Maximum sustained winds were near 65 km/h (40 mph) with higher gusts. Darby is expected to weaken to a tropical depression in a couple of hours, and become post-tropical remnant low by Tuesday, July 26. Tropical-storm-force winds extend outward up to 110 km (90 miles) from the center, mainly to the northeast of the center. The estimated minimum central pressure is 1 010 hPa.
Additional rainfall of 50 – 100 mm (2 to 4 inches), with locally higher amounts, can be expected over portions of the Hawaiian Islands through today. These torrential rains could produce life-threatening flash floods and landslides, CPHC said.
Tropical Storm "Darby" – water vapor animation -July 25, 2016. Credit: NOAA
On Friday, July 22, Georgette officially became the seventh named storm to form in July, tying the record for most July named storm formations set in 1985, the U.S. NWS confirmed. Georgette is well off the coast and is not threatening any land.
NASA/JAXA's GPM found extremely heavy rain (red) falling at a rate of over 224 mm (8.8 inches) per hour and cloud top heights over 14 km (8.7 miles) high in storms south of Georgette's center.
Credit: NASA/JAXA/SSAI, Hal Pierce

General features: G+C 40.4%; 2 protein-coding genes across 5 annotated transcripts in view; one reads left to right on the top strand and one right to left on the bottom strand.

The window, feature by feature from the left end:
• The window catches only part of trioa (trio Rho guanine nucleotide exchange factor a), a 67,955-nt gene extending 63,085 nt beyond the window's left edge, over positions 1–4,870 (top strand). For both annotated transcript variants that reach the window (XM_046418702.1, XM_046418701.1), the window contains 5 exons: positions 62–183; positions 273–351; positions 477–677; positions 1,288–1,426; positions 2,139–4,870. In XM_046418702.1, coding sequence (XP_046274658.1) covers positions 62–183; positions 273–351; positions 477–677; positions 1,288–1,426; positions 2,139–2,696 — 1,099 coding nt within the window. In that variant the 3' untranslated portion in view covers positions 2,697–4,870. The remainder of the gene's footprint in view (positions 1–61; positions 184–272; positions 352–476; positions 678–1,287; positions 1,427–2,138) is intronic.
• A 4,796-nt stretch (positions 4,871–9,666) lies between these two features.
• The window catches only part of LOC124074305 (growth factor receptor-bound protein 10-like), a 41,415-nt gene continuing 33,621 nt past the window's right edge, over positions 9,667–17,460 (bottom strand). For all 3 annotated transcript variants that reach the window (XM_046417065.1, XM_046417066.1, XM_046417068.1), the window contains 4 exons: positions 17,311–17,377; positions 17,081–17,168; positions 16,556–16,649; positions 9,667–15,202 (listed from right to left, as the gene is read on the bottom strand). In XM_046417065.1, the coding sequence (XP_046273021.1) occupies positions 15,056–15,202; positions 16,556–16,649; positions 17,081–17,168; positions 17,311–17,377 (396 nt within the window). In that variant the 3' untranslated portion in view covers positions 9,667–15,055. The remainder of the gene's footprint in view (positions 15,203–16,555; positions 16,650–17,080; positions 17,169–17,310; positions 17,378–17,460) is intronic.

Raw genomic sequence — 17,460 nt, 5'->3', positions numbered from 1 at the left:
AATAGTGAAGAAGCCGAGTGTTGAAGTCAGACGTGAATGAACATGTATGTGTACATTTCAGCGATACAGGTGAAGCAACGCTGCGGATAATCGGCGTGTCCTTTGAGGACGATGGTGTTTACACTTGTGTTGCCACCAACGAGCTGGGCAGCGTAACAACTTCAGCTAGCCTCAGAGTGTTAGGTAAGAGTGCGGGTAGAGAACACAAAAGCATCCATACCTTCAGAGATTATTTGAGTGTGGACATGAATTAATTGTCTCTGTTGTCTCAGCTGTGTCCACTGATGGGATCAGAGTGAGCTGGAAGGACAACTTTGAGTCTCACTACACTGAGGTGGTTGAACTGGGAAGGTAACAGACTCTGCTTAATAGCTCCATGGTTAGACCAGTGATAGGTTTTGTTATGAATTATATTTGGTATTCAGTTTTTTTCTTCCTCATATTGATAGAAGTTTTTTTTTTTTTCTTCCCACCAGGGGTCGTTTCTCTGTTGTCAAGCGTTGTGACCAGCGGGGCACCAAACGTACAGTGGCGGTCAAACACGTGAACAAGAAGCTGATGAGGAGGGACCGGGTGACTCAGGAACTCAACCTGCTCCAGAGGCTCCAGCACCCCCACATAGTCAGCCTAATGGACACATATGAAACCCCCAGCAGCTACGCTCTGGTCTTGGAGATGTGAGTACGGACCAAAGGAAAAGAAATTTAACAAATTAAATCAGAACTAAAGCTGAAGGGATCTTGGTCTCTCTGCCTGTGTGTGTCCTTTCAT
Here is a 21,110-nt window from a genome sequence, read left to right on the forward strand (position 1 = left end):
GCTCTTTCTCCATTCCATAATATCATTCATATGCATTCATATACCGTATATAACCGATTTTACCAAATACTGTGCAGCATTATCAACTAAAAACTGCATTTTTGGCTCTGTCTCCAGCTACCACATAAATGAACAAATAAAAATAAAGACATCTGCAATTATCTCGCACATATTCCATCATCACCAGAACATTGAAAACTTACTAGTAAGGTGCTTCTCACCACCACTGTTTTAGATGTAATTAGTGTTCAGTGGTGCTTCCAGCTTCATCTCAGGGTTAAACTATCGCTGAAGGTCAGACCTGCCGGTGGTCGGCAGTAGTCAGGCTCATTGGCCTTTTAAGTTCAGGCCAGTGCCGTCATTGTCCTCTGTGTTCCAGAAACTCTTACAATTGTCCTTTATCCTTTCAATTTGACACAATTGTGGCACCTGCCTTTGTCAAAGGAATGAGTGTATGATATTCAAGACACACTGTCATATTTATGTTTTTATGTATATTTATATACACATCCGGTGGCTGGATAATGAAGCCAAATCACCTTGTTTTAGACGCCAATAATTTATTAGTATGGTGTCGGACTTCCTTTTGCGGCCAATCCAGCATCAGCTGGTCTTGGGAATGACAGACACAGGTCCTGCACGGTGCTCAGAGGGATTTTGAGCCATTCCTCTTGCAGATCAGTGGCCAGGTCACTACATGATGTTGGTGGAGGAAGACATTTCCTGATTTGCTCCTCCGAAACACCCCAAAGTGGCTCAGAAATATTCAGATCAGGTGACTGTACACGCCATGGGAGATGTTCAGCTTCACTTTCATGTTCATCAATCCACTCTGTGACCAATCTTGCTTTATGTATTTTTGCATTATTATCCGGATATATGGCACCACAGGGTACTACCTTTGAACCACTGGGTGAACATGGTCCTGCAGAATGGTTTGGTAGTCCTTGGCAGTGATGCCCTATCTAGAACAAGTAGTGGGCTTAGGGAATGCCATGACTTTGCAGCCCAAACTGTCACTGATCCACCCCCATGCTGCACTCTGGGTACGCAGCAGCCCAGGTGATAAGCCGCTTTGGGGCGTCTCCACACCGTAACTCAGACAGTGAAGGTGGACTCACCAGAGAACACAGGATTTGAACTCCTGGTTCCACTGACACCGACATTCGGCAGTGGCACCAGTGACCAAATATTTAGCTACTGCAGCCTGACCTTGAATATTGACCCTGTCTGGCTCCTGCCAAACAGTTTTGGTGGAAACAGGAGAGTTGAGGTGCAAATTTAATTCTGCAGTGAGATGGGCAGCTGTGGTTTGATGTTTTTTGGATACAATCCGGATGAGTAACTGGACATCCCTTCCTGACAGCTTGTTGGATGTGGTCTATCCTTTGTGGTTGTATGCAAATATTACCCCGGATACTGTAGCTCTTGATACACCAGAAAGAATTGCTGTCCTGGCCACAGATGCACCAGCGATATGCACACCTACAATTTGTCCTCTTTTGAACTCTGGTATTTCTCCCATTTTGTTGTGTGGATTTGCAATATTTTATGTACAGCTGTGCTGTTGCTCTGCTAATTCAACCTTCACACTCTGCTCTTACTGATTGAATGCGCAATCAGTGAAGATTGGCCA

Georgette became a hurricane late UTC on July 23, the fourth this month in northeast Pacific, tying July record for hurricanes last set in 1992.
On July 24, it became a major hurricane, the third in northeast Pacific this month, tying the July record set in 1978 and 1992.
Hurricane "Georgette" on July 24, 2016. Credit: NASA/NOAA/DoD Suomi NPP / VIIRS
Hurricane "Georgette" forecast track by JTWC on July 25, 2016
At 09:00 UTC on July 25, the center of Hurricane "Georgette" was located about 1 885 km (1 170 miles) WSW of the southern tip of Baja California, Mexico. The system is moving toward the northwest near 17 km/h (10 mph), and this motion with a decrease in forward speed is expected during the next couple of days, NHC said.
Maximum sustained winds are near 215 km/h (130 mph) with higher gusts, making Georgette a category 4 hurricane on the Saffir-Simpson Hurricane Wind Scale. Weakening is expected during the next 48 hours, and Georgette is likely to fall below hurricane strength on
Wednesday, July 27.